Gregg Mazza: Most of your super stars truly are … Their company wants to keep them. Not saying you can’t say a super star that’s in the industry, you can, it’s just very, very rare. They hire the wrong person. When you’re hiring a sales person, you want to make sure that you’re hiring based on characteristics and traits first. You can teach someone the industry, you cannot teach them to be personable. You can teach them to be a closer. You cannot teach them to be able to deal with rejection. These are certain characteristics and traits that you really can’t teach them. Either they’ve got it-
Now, they can evolve into that with maturity, but as a small business owner, we don’t have the time for someone … We don’t have the time or the resources really for someone to evolve. When we make that investment, we kind of need to see a return much more quickly. They hire the wrong person. There’s certain types of … I’m a big believer in personality profiles. There’s a certain type of profile that will increase significantly, increase your likelihood of success. If they don’t fall within that … Again, it’s not to say they can’t be successful, but I can promise you, the odds of that are much, much, much lower if they don’t have a certain type of personality profile.
The second issue is that most people don’t have a sales system. We talked a little bit about it before, but it’s really important that you do. You’ve got to have a sales system. You have to know how to pre-qualify accounts, you have to know how to once you do pre-qualify accounts … Well, it starts with getting past the gate keeper, right?
Valerie V: Oh yeah.
Gregg Mazza: There’s strategies and tactics. I say get past the gate keeper. Truly, it’s befriending and building a relationship because they can be a source of so much information that we don’t want to overlook that and we can build a relationship with them. They can tell you when the best time is to come back and there’s other things. Once you know how to do that, then you do finally get to the referral source, you have to know how to ask the right questions. These questions will help position you for when you go back and you do your presentations and then reasons to go back.
All of this is based on a model of value based selling, value based marketing. Instead of going there and being like … We’re not there to make friends. You can make friends and get referrals, I promise you that. You can do that. Some people do just the making friends, and others are just the, “Hey, do you have anything for me?” In the middle of that, there’s a, I can add value to the relationship and there’s different ways to do that. We’re not going to have time to talk about the different tactics for doing that, but there’s definitely different ways to add value to the relationship.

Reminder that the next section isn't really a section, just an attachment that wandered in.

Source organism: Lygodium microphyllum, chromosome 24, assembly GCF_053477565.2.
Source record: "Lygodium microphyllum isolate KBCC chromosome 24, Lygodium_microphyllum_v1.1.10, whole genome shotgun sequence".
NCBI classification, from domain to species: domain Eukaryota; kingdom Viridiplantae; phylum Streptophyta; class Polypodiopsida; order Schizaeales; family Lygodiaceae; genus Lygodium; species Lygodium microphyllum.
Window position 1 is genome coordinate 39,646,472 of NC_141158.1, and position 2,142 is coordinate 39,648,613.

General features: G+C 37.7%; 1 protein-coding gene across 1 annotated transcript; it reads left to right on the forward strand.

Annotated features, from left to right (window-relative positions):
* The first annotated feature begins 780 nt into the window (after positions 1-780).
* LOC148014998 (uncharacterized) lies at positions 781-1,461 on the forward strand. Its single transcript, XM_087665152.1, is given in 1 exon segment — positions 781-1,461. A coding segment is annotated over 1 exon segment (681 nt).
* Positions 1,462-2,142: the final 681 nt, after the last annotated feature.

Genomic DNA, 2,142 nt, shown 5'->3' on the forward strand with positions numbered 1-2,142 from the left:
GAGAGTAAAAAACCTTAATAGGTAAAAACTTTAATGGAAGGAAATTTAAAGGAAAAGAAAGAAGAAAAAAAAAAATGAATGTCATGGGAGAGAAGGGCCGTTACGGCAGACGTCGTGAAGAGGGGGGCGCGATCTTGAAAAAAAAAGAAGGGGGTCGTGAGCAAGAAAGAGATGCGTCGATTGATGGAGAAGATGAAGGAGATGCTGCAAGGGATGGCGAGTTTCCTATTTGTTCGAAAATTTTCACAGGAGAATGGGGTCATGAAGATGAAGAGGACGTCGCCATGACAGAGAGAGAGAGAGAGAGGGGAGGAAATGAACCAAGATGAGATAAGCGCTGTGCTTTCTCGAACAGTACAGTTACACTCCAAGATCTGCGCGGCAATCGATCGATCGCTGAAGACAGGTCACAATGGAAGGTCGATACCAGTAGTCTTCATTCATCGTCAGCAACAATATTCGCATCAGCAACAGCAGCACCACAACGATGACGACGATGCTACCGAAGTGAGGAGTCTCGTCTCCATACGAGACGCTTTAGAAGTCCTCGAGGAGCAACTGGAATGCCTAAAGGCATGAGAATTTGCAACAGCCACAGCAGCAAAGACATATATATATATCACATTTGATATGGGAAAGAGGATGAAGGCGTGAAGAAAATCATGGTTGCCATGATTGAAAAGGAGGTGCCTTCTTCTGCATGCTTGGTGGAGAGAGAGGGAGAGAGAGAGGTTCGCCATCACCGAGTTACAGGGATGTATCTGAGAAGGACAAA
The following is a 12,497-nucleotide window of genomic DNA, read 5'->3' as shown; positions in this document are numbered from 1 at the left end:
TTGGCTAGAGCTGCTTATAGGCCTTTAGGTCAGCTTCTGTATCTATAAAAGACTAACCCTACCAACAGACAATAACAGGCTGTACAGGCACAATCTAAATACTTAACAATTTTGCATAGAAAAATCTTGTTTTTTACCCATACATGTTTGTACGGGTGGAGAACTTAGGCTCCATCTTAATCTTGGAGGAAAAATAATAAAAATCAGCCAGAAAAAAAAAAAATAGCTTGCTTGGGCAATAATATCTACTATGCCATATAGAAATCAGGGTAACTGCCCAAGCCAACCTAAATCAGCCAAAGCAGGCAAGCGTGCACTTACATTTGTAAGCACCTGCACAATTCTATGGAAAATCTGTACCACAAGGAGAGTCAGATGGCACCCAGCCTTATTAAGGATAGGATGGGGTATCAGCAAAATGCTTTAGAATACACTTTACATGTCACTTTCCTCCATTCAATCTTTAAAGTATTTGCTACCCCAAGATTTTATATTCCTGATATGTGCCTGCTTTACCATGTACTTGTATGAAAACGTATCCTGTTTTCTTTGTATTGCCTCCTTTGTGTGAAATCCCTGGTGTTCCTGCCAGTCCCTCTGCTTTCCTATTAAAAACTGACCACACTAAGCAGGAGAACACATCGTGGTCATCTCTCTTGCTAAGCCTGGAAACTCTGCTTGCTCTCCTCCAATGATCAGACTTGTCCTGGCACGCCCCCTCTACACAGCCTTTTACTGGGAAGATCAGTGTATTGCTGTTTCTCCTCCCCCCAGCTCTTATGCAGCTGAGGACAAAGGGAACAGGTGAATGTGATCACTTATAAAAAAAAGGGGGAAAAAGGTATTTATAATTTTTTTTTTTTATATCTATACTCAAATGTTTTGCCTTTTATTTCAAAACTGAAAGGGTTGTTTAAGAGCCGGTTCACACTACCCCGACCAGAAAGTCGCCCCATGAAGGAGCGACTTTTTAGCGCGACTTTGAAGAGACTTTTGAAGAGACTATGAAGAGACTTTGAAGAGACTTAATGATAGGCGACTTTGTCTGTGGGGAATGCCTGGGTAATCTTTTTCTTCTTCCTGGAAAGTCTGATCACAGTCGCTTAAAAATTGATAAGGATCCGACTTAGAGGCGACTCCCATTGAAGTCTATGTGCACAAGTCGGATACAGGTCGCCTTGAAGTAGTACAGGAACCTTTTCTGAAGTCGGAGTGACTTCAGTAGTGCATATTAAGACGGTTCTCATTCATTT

This way, instead of, “Gosh, Gregg’s here again. Great.” Trust me, you’re saying the same thing like, “What am I going to do? What am I going to say here today? What do I do?” Really understand from a systematic approach how to go through the sales process. It makes things a lot easier. We’re not guessing. We’re not trying to figure out what should I be doing? It just becomes so much easier. When you do that and you have a sales system, you hire someone that has the right characteristics, they have the right traits, and then you teach the system and you teach them the industry, you can have someone that produces for your company.
Valerie V: Yep.
Gregg Mazza: You can have someone that produces for your company. There’s one more really, really important piece here, Valerie. I know this again from experience. What I don’t know is I say I hired the wrong person. I may or may not have, I just didn’t know because I didn’t know exactly what I was looking for in the beginning. They seemed likable, I’m going to hire them, right? They seemed likable and they had been in the industry, I’m going to hire them. Most people do not have a strong accountability system.
Valerie V: Oh yeah.
Gregg Mazza: When you are in … When you hire a sales person, you have to have an accountability system in place. For those of you that … I know there’s people inevitably in my Facebook group or some of my clients that have read the book, it’s a great book. There’s a book called “Traction” by Gino Wickman. For those of you that are listening that haven’t read it, I encourage you to go read it. It’s a really good book. What he teaches is an employee operating system, how to get traction in your business. We hired a consultant, a very expensive one, but well worth it when I look back in time to come into our business and kind of help us structure some things.
When … You combine that with an accountability system in our business … When we did that, that was when … That was the time where we were finally able to truly step away from the business and hire … Not hire, and manage our company based on a set of KPI’s or key performance metrics. I’m talking mostly about sales, but this really could apply to all positions within the company. There’s usually going to be three to five measurable things that are the most important things. I’ll give you an example, for your recruiter it’s like, how many interviews per week? How many showed up? How many hires? You can take it a step further. We used to track the calls.